productivity motivations. On the contrary, more than one-third of the participants re-
porting entertainment or social motivations also reported productivity motivations.
People want to get their jobs done, but many prefer to do so in a social and enjoyable
5.3 Novelty is a motivator for some
Curiosity as a motivation related to news consumption or information-seeking behavior
has been identified as a key gratification in previous U&G studies. For example,
McQuail  argues that “satisfying curiosity and general interest” (p. 87) is a key
gratification associated with media use. Such U&G studies have, however, focused on
gratifications related to information and content in the context of older mass media such
as television and newspapers, not on motivations related to the novelty of interactive
technologies such as chatbots.
As discussed in the background of this paper, the curiosity and sense of novelty as-
sociated with new technologies and features may be relevant at least for early adopters
or innovators, and perhaps specific to these groups. The rest of the population will often
view trying out novel technologies as a higher risk and therefore require assurance from
trusted peers. This is thoroughly discussed in literature on theory of diffusion of inno-
vations , but not in the literature on U&G.
According to Rogers, early adopters and innovators are risk-takers because trying
new things may result in failure . Many are interested in novel technologies because
of personal entertainment, but early adopters and innovators are more interested in new
experiences and learning things before others. For chatbot users, the perceived novelty
of chatbots may drive some to use and experiment them. However, to establish a sus-
tainable pattern of usage, chatbots must increase productivity for the late majority for
this group to adopt chatbots as a preferred means of interaction.
5.4 Implications for chatbot design
A main challenge of user research on this topic is the rapid change in technological
developments and user preferences . related to chatbots . However, some of the
main motivations to use chatbots may be stable over time because they reflect basic
needs, such as productivity and social interaction.
Our main findings relate to the key gratifications identified in earlier U&G literature:
productivity, entertainment, social and relational purposes, and novelty. The im-
portance of productivity as a motivation for chatbot use is striking, particularly because
chatbots for socializing and small talk, such as A.L.I.C.E, Cleverbot, and Mitsuku, have
been available for longer than the productivity-oriented chatbots on messaging plat-
forms. Hence, chatbot designers should focus on designing and developing chatbots
that are perceived as useful because they provide necessary help or information in an
effective and efficient manner. To do so, chatbot designers must identify cases in which
chatbots fulfill users’ need for productivity more efficiently than what is possible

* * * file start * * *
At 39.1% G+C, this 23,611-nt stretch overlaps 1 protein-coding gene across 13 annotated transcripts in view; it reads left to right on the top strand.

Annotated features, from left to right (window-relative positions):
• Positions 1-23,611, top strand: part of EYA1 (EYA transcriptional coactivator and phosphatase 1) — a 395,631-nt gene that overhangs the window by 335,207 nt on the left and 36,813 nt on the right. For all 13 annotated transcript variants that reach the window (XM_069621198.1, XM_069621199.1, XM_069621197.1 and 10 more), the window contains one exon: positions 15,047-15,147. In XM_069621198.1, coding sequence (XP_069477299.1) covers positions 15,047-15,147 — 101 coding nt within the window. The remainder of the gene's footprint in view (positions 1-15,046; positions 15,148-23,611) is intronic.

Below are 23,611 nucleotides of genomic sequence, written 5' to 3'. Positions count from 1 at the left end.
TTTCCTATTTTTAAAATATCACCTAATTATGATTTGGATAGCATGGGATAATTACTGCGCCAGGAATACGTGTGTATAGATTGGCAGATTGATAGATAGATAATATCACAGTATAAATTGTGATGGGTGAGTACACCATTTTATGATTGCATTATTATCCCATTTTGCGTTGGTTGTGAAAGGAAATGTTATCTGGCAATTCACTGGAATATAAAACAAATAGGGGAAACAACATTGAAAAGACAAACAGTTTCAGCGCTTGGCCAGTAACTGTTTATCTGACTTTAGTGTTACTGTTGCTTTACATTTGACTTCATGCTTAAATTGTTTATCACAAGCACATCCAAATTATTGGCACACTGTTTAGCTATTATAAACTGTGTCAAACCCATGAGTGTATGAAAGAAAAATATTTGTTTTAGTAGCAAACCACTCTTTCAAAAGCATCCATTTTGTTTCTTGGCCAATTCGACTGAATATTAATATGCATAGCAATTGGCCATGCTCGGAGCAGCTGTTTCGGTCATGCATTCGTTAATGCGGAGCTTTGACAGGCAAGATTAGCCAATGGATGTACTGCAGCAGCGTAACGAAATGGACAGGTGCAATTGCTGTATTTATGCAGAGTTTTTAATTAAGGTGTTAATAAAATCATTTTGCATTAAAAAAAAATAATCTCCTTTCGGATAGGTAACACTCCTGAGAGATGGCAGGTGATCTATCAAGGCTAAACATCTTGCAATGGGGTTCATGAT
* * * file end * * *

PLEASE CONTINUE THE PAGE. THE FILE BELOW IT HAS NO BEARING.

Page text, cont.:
through other methods of interaction. The success of chatbots as personal assistants and
health advisors exemplifies the need to design for productivity.
In addition to considering productivity, the chatbot interaction experience can be
significantly strengthened by catering to entertainment and social or relational motiva-
tions. For example, a productivity-oriented chatbot may benefit from a friendly or em-
pathic appearance. Leading chatbot platforms like Google's Api.ai, include components
to support small talk, such as to start a conversation. While the overall purpose of a
chatbot may be productivity-oriented, including socialization or entertainment as a fea-
ture will be appreciated by a substantial proportion of chatbot users.
The need to balance productivity with entertainment and relational aspects indicates
that the relationship between humans and chatbots may be different than the relation-
ships between humans and other tools, such as dishwashers or refrigerators. Thus, chat-
bots may need to be designed as a tool, toy, and friend.
5.5 Limitations and future work
The present study is subject to limitations. First, the chatbot users that participated in
this study were both self-selected and filtered by some initial questions. They are,
therefore, not representative of the population at large. The participants consisted only
of chatbot users, and should therefore be regarded as early adopters, comprising about
14 percent) of population which, is first to try new ideas, technologies, and services.
This may explain why a lot of respondents perceived chatbots to be helpful and effi-
cient. Early adopters may be fundamentally optimistic about future technologies.
Hence, this part of the population may focus on the future potential chatbots rather on
the current limitations. This also highlight the importance to include a broader part of
the population in future studies. However, a strength of the present study is that the
sample was large and included users from all over the US. Future studies may benefit
from including chatbot users from other countries to determine how users’ motivations
change across cultures.
Second, the present study involves only a preliminary analysis of the presented data
set. We plan to expand the results of this study with additional data collection and anal-